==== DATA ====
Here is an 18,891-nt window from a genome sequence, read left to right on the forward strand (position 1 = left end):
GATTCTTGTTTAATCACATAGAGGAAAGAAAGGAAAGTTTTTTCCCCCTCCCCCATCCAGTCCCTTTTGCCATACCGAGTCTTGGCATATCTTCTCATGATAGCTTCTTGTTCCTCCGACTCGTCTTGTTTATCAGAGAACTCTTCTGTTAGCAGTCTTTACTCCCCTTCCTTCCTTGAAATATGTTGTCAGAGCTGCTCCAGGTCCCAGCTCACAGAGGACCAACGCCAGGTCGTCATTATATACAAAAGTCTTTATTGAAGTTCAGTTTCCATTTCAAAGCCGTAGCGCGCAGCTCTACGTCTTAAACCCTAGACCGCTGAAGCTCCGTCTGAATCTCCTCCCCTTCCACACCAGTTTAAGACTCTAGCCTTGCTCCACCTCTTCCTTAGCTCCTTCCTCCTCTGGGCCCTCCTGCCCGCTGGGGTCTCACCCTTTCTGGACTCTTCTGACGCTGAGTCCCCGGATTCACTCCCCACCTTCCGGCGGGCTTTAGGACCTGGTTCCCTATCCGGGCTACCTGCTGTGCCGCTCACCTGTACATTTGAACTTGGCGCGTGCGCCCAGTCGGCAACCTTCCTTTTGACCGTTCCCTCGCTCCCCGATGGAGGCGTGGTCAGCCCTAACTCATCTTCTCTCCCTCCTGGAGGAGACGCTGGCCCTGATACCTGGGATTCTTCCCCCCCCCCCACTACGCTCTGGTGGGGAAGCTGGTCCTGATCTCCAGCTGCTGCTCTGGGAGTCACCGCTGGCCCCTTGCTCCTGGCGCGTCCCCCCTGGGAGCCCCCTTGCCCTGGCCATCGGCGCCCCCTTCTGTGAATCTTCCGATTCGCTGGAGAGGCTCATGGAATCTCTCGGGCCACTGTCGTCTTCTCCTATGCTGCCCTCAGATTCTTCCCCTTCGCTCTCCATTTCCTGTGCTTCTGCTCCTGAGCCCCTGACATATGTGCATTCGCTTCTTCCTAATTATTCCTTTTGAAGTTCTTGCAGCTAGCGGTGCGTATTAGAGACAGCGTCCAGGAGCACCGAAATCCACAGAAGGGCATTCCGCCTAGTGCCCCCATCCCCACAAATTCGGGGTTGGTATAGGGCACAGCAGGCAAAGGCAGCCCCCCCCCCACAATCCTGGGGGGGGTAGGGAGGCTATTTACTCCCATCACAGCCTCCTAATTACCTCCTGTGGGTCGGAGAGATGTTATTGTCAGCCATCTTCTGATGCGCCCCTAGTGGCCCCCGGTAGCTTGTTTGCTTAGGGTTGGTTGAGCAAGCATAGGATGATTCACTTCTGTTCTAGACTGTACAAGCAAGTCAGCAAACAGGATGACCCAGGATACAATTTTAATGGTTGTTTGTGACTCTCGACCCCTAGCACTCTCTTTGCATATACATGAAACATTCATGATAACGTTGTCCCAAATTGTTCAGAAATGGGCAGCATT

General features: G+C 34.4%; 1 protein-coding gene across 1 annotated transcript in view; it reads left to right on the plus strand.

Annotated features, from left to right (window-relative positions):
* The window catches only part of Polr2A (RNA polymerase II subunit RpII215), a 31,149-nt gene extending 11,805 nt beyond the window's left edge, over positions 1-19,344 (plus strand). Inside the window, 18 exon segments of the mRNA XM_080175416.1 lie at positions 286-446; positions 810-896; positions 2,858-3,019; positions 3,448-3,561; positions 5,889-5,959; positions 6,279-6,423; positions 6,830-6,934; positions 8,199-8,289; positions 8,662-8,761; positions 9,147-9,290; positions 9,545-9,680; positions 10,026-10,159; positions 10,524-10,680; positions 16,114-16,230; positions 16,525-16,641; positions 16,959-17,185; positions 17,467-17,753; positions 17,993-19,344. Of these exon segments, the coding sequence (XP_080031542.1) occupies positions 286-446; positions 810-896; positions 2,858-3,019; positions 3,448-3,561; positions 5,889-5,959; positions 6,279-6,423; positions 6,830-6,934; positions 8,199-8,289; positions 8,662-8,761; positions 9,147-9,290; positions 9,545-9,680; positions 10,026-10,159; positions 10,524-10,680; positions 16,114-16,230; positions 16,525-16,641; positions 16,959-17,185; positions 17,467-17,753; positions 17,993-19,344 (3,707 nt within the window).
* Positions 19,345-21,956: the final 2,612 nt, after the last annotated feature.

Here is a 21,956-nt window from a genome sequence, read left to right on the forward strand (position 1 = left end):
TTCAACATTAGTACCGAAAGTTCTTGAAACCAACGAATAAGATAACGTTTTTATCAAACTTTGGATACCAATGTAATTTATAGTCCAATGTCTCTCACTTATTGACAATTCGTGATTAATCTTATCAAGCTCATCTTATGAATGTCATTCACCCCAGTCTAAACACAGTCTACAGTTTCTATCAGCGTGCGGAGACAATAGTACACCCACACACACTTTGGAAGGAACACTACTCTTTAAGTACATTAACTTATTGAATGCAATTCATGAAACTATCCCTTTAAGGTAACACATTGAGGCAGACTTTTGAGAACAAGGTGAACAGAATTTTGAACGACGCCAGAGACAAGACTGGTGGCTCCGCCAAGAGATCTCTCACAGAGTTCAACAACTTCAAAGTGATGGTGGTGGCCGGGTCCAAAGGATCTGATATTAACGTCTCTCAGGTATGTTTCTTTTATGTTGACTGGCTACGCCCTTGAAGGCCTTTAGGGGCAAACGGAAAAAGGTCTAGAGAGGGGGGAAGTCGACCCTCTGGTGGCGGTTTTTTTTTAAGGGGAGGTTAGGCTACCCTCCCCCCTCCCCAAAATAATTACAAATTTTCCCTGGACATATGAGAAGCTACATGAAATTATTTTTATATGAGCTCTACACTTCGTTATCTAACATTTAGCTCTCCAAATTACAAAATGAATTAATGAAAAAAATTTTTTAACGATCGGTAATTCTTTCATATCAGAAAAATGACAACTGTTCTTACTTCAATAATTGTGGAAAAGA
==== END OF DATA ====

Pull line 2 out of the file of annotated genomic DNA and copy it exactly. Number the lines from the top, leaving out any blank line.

GATTCTTGTTTAATCACATAGAGGAAAGAAAGGAAAGTTTTTTCCCCCTCCCCCATCCAGTCCCTTTTGCCATACCGAGTCTTGGCATATCTTCTCATGATAGCTTCTTGTTCCTCCGACTCGTCTTGTTTATCAGAGAACTCTTCTGTTAGCAGTCTTTACTCCCCTTCCTTCCTTGAAATATGTTGTCAGAGCTGCTCCAGGTCCCAGCTCACAGAGGACCAACGCCAGGTCGTCATTATATACAAAAGTCTTTATTGAAGTTCAGTTTCCATTTCAAAGCCGTAGCGCGCAGCTCTACGTCTTAAACCCTAGACCGCTGAAGCTCCGTCTGAATCTCCTCCCCTTCCACACCAGTTTAAGACTCTAGCCTTGCTCCACCTCTTCCTTAGCTCCTTCCTCCTCTGGGCCCTCCTGCCCGCTGGGGTCTCACCCTTTCTGGACTCTTCTGACGCTGAGTCCCCGGATTCACTCCCCACCTTCCGGCGGGCTTTAGGACCTGGTTCCCTATCCGGGCTACCTGCTGTGCCGCTCACCTGTACATTTGAACTTGGCGCGTGCGCCCAGTCGGCAACCTTCCTTTTGACCGTTCCCTCGCTCCCCGATGGAGGCGTGGTCAGCCCTAACTCATCTTCTCTCCCTCCTGGAGGAGACGCTGGCCCTGATACCTGGGATTCTTCCCCCCCCCCCACTACGCTCTGGTGGGGAAGCTGGTCCTGATCTCCAGCTGCTGCTCTGGGAGTCACCGCTGGCCCCTTGCTCCTGGCGCGTCCCCCCTGGGAGCCCCCTTGCCCTGGCCATCGGCGCCCCCTTCTGTGAATCTTCCGATTCGCTGGAGAGGCTCATGGAATCTCTCGGGCCACTGTCGTCTTCTCCTATGCTGCCCTCAGATTCTTCCCCTTCGCTCTCCATTTCCTGTGCTTCTGCTCCTGAGCCCCTGACATATGTGCATTCGCTTCTTCCTAATTATTCCTTTTGAAGTTCTTGCAGCTAGCGGTGCGTATTAGAGACAGCGTCCAGGAGCACCGAAATCCACAGAAGGGCATTCCGCCTAGTGCCCCCATCCCCACAAATTCGGGGTTGGTATAGGGCACAGCAGGCAAAGGCAGCCCCCCCCCCACAATCCTGGGGGGGGTAGGGAGGCTATTTACTCCCATCACAGCCTCCTAATTACCTCCTGTGGGTCGGAGAGATGTTATTGTCAGCCATCTTCTGATGCGCCCCTAGTGGCCCCCGGTAGCTTGTTTGCTTAGGGTTGGTTGAGCAAGCATAGGATGATTCACTTCTGTTCTAGACTGTACAAGCAAGTCAGCAAACAGGATGACCCAGGATACAATTTTAATGGTTGTTTGTGACTCTCGACCCCTAGCACTCTCTTTGCATATACATGAAACATTCATGATAACGTTGTCCCAAATTGTTCAGAAATGGGCAGCATT